OVER the past couple of years, the excellent Volvo XC60 has won just about every accolade going, including UK Car of the Year and World Car of the Year.
It was designed to be one of the safest cars in the world and comes with a vast array of devices and designs to ensure that.
The company is aiming for a seemingly unlikely but laudable target that no-one in the world will die through accidents in any of its cars within four or five years.
And as part of that, every model in the range - including the XC60 - will have a top speed limited to 112 miles an hour (180km/h) from next year. A brave move, but one that is likely to imposed by legislation eventually for all vehicles.
I took the T8 petrol/electric hybrid XC60 down to Cornwall on a 400 mile long trip and came back hugely impressed.
Volvo's high levels of luxury and cosseting comfort now set it apart from erstwhile competitors in the ‘premium' class, and I think elevate it into the luxury class above.
Just sitting into the tan leather interior gives a sense of occasion right up there with Jaguar and Mercedes models.
And the marvellous comfort and fantastic refinement of the whole car on that Cornish trip put it right at the top of the medium to large SUV class for me. It fully deserves all the accolades it has won.
On that journey using motorways and normal roads, it was a marvellous companion. The 2.0-litre turbo engine drives the front wheels while the 150bhp electric motor drives the rears and the whole works smoothly and quietly.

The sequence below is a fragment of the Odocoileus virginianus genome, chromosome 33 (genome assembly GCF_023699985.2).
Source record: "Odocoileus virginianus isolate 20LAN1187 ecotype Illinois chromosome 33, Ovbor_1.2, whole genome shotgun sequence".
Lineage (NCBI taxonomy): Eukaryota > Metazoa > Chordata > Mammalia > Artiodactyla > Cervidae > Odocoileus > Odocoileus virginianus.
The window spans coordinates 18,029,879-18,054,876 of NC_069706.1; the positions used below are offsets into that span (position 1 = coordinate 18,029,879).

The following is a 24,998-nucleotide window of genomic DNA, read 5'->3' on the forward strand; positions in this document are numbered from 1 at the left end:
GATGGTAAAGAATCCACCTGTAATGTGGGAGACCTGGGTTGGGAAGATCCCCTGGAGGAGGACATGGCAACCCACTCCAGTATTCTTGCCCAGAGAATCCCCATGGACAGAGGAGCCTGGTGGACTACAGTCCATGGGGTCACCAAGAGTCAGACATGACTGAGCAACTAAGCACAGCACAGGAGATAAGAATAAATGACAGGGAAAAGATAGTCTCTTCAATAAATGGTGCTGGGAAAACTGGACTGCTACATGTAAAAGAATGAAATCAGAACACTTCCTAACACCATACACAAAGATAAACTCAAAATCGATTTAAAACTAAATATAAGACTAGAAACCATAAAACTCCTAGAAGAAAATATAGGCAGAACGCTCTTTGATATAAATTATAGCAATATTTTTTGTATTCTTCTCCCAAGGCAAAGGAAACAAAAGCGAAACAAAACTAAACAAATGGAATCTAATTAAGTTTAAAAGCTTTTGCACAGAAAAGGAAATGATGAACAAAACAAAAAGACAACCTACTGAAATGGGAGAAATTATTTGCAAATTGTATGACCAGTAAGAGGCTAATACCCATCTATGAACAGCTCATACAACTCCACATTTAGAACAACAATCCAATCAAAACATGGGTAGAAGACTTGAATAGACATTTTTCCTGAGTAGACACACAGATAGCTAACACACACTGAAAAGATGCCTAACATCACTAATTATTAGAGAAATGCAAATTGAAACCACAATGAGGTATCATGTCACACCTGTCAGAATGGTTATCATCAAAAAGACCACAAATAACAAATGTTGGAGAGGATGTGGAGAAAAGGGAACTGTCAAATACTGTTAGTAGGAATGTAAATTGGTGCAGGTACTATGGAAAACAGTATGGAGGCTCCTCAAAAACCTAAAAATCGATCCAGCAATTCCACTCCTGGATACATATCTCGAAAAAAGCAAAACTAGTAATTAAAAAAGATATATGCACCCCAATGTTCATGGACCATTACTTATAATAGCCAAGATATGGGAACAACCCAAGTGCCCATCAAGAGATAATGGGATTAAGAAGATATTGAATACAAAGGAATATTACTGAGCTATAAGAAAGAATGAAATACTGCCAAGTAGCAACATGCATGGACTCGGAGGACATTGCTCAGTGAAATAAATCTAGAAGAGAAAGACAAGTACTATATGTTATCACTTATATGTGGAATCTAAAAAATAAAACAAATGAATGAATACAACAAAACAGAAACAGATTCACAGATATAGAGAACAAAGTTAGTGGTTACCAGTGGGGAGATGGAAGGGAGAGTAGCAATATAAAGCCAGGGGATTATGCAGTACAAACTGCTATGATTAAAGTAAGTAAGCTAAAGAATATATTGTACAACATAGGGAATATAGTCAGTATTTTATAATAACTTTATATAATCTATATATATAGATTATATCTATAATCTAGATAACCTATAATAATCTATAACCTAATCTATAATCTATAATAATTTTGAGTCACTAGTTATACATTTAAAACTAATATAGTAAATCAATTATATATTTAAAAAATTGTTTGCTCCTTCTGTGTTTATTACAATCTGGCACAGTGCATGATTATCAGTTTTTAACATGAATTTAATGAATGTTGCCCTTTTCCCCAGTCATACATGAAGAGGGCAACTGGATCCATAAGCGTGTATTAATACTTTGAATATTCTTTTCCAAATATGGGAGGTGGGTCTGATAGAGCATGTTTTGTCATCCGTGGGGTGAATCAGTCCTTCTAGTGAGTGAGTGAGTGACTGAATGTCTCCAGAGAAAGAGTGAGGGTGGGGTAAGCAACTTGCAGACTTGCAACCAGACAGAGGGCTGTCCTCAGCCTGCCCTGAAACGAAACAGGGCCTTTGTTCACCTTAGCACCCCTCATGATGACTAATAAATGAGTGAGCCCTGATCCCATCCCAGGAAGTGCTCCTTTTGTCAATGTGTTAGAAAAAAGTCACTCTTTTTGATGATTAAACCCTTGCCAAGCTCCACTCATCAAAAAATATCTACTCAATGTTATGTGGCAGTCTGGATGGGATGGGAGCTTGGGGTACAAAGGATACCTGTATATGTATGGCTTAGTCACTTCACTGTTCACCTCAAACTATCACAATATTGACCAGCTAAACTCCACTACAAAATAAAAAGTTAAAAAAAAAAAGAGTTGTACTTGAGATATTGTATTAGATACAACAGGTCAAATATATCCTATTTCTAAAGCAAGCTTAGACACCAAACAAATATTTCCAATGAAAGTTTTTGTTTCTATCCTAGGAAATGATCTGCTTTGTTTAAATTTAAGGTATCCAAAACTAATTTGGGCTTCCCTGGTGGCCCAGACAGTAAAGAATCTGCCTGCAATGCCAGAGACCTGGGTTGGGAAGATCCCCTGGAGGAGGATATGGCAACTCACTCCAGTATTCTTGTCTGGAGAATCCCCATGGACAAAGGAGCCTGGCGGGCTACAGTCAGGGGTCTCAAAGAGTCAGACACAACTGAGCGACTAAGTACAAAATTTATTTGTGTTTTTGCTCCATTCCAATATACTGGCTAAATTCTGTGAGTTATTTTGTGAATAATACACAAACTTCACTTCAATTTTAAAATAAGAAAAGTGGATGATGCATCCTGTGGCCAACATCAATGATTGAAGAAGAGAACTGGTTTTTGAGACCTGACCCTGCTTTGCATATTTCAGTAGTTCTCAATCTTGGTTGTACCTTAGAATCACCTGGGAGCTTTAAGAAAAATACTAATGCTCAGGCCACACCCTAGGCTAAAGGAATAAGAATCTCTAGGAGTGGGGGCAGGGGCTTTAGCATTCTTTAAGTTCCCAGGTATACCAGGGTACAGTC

But plant the right foot on the accelerator and it heads for the horizon at a huge rate of knots. Such reserves of power are rarely needed, but it's good to have them now and again.
The eight-speed automatic gearbox takes care of the changes seamlessly and always seems to find the right gear, kicking down reasonably quickly when needed.
There are six selectable drive modes - constant all wheel drive for slippery conditions on the road, pure eco using mainly the electric motor, hybrid everyday - where I left it most of the time - individual for selectable personal settings, power for a more sporting drive and off-road for rough ground use.
The eco setting is fine with a charged battery and I also tried the sport setting, which gives a feeling of increased power, higher gearchange points and stiffens up the suspension.
But most owners are likely to stick to hybrid or eco I would think and possibly use the B setting on the gear selector, which gives more battery regeneration under braking to help keep it charged.
For such a large vehicle, the handling is excellent, with well controlled body movement even when it's not in the sport setting.
The steering is a little lacking in cornering feel in everyday settings, but the high driving position and good turning circle make the car easy to manoeuvre in tight spaces.
Where this one really scores is in its level of comfort as I said, and that is truly superb. It simply rolls over everything in its path, and takes speed humps with uncanny ease.
Of course, the level of equipment is excellent, with all the things that you would expect in a £59,000 car.
So here I'll concentrate on the built-in safety that helped it to one of the highest ever scores when it was tested by NCAP.
It has seven airbags, stability control, and blind spot warning and lane keeping assistance - both of which can automatically affect the steering, helping you to stay out of trouble.
It also has the company's city safety suite, with autonomous emergency braking that recognises other vehicles, pedestrians, cyclists and large animals in the car's path.
There is steer assist, which helps drivers with quick avoidance manoeuvres, oncoming lane mitigation to guide the car back onto the right side of the road should it be allowed to wander, or to guide you away from the verge if you stray the other way.
Should the car still go off the tarmac, run-off road protection kicks in to reduce the severity of the accident.